President Obama again rang the alarm bell on the so-called "sequester" Saturday in his weekly address, calling on Congress to act now to avert the "deep, indiscriminate" spending cuts due to land on March 1.
The president warned of the dire impact on the nation's economy and national security if Congress fails to act.
"If the sequester is allowed to go forward, thousands of Americans who work in fields like national security, education or energy are likely to be laid off," he said. "All our economic progress could be put at risk."
Mr. Obama's remarks echoed a statement issued by the White House Friday that warned the sequester would "threaten thousands of jobs and the economic security of the middle class."
Republicans, for their part, have laid the blame for the sequester squarely at the feet of the White House.
"We know the President's sequester will have consequences," Senate Minority Leader Mitch McConnell, R-Ky., said in a statement this week. "What we don't know is when the President will propose a plan to replace the sequester with smarter spending cuts and reforms."
The president also warned of the sequester's "impact on our military readiness" that could "affect our ability to respond to threats in an unstable part of the world."
Defense Secretary Leon Panetta, who has repeatedly warned of the sequester's potential impact on national security, called on Congress during testimony before the Senate Armed Services Committee Thursday to do "whatever you can do" to avoid the sequester.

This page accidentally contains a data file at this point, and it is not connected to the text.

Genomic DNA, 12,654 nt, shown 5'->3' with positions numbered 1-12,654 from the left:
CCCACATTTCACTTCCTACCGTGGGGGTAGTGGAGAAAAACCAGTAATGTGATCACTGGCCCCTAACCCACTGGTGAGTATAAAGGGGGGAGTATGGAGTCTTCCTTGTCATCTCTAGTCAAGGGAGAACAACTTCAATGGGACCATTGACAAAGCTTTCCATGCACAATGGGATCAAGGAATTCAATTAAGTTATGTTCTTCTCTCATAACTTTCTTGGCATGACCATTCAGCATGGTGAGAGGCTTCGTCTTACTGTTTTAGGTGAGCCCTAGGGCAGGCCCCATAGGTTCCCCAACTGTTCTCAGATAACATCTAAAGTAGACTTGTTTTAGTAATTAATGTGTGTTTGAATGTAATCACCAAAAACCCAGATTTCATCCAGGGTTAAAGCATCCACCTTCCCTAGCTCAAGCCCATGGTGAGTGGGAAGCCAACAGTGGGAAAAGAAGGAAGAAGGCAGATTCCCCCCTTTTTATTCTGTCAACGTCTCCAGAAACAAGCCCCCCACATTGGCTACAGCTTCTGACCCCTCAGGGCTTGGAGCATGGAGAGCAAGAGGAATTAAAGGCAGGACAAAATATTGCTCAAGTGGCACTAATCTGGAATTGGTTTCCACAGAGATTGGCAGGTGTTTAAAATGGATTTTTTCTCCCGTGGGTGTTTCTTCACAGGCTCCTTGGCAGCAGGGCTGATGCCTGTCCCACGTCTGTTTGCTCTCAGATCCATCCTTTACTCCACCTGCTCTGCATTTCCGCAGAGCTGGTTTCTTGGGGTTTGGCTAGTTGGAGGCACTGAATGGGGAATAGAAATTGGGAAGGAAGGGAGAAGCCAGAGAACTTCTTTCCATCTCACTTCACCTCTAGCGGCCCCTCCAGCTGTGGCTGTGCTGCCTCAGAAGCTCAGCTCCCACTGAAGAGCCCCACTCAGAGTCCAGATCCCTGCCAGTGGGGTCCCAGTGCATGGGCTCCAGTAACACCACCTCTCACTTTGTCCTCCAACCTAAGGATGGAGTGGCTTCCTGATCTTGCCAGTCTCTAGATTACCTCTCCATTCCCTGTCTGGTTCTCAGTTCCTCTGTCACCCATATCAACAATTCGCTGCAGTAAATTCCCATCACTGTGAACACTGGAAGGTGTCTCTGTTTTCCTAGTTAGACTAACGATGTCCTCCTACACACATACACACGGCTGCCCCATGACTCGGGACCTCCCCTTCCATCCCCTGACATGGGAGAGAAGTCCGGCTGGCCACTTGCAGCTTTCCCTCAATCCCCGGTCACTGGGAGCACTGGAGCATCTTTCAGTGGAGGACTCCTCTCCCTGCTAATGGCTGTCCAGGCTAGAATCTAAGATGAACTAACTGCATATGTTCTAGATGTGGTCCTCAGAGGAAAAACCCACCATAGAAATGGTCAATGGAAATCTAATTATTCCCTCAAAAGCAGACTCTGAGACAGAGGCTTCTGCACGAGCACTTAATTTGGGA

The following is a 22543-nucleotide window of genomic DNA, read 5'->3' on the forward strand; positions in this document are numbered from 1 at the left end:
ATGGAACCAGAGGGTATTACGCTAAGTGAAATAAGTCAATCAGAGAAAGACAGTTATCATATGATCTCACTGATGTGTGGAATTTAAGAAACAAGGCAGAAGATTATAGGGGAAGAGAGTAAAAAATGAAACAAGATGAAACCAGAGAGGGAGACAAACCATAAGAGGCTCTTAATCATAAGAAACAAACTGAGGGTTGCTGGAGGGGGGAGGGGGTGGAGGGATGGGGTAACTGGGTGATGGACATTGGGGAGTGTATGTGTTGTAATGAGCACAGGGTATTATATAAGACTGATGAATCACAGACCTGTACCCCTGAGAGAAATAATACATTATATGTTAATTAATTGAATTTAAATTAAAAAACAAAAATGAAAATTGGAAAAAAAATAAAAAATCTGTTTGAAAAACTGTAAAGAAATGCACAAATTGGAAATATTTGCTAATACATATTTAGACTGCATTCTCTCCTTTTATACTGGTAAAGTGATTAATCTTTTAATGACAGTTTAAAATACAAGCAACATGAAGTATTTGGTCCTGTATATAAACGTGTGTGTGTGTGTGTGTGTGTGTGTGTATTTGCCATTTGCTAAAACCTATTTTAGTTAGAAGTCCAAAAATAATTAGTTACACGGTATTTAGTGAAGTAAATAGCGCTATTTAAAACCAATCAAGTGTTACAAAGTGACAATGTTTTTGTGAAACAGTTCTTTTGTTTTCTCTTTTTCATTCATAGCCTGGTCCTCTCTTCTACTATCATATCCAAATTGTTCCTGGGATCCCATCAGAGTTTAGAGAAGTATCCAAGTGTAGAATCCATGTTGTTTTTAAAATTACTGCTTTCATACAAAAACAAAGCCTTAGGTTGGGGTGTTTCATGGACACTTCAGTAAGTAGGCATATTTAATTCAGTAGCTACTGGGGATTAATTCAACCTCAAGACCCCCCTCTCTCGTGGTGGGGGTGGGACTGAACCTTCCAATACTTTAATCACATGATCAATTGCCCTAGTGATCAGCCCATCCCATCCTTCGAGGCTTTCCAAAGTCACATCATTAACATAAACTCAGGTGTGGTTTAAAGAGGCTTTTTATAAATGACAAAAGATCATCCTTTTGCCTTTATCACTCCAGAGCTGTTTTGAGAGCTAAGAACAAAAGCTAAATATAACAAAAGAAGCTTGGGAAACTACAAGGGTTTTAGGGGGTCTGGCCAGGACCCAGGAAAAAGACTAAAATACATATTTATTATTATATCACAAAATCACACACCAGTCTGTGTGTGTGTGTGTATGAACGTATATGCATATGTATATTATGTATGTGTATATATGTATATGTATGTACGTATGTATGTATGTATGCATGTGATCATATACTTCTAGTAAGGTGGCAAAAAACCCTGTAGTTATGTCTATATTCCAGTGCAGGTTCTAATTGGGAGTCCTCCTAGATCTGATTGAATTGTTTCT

"I cannot imagine," Panetta said, "that people would stand by and deliberately hurt this country, in terms of our national defense, by letting this take place."
In a speech earlier in the week, Panetta described the cuts as "legislative madness" - a proposal "designed to be so bad...that no one in their right mind would let it happen."
But despite all the doomsday rhetoric, "the good news is, there's another option," Mr. Obama said in his address.
He called on Congress to "pass...balanced cuts and close more tax loopholes until they can find a way to replace the sequester with a smarter, longer-term solution."
The president said Republicans "would rather ask more from the vast majority of Americans and put our recovery at risk than close even a single tax loophole that benefits the wealthy."
Meanwhile, delivering the GOP's weekly address, Alaska Sen. Lisa Murkowski sounded off on energy independence.
Murkowski touted a blueprint she unveiled this week that would help "make energy abundant, affordable, clean, diverse, and secure."
"Energy is not a necessary evil. Energy is good," Murkowski said. "We can end our dependence on OPEC oil. We can make renewable energy more competitive ...We can ensure that research, not endless regulation, is the force behind technological innovation."
Her blueprint, Murkowski said, would "provide a prudent alternative to the heavy-handed approaches coming from the administration and the EPA."